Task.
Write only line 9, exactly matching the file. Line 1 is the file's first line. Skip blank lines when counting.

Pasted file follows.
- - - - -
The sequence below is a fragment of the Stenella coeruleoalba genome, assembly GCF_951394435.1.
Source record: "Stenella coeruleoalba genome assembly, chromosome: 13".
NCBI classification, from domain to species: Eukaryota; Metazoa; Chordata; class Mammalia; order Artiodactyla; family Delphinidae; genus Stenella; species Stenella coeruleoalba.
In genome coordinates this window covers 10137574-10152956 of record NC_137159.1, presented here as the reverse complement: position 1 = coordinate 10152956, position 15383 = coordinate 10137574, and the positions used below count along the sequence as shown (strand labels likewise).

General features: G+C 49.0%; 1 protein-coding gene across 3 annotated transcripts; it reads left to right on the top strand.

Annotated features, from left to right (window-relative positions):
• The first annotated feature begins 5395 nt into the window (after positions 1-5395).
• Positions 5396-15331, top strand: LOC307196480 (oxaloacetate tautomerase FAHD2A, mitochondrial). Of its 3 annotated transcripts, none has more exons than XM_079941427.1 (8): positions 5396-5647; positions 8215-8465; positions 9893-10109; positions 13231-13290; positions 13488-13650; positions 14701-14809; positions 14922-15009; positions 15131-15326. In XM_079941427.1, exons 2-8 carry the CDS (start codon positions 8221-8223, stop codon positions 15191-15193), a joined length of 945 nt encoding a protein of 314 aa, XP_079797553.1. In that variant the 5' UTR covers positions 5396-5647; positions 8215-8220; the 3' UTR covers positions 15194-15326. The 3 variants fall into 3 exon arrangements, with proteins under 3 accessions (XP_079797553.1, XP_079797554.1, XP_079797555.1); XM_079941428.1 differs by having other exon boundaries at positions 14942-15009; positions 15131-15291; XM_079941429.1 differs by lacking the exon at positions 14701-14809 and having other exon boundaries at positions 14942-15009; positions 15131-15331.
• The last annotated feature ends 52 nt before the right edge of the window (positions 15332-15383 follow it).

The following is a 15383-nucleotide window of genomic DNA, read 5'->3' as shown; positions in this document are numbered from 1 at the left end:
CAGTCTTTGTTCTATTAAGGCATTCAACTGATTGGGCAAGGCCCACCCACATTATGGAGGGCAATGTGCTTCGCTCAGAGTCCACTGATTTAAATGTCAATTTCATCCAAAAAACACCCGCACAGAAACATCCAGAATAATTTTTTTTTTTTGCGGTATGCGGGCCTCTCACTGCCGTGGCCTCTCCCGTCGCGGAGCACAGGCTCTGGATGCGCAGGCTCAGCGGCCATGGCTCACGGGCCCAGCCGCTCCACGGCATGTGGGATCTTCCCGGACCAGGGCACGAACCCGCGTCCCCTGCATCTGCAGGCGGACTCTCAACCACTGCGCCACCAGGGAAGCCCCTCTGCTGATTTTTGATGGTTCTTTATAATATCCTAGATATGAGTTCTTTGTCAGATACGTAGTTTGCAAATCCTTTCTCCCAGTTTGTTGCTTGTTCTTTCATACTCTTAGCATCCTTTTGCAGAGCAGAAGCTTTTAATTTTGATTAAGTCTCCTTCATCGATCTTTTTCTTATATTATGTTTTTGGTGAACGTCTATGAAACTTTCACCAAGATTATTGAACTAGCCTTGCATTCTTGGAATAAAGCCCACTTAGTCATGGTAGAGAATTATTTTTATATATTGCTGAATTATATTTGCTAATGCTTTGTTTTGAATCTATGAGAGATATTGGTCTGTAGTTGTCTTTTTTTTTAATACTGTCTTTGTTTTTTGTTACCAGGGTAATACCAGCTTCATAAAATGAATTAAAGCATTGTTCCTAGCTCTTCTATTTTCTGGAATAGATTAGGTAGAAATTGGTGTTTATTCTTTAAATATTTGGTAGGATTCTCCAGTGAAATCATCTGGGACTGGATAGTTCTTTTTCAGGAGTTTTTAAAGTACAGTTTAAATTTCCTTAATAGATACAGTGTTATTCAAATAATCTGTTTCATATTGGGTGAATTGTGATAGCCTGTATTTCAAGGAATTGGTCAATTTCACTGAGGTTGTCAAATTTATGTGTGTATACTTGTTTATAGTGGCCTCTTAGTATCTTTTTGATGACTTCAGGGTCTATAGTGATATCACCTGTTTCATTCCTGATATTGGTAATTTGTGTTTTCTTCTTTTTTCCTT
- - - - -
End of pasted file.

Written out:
• The last annotated feature ends 52 nt before the right edge of the window (positions 15332-15383 follow it).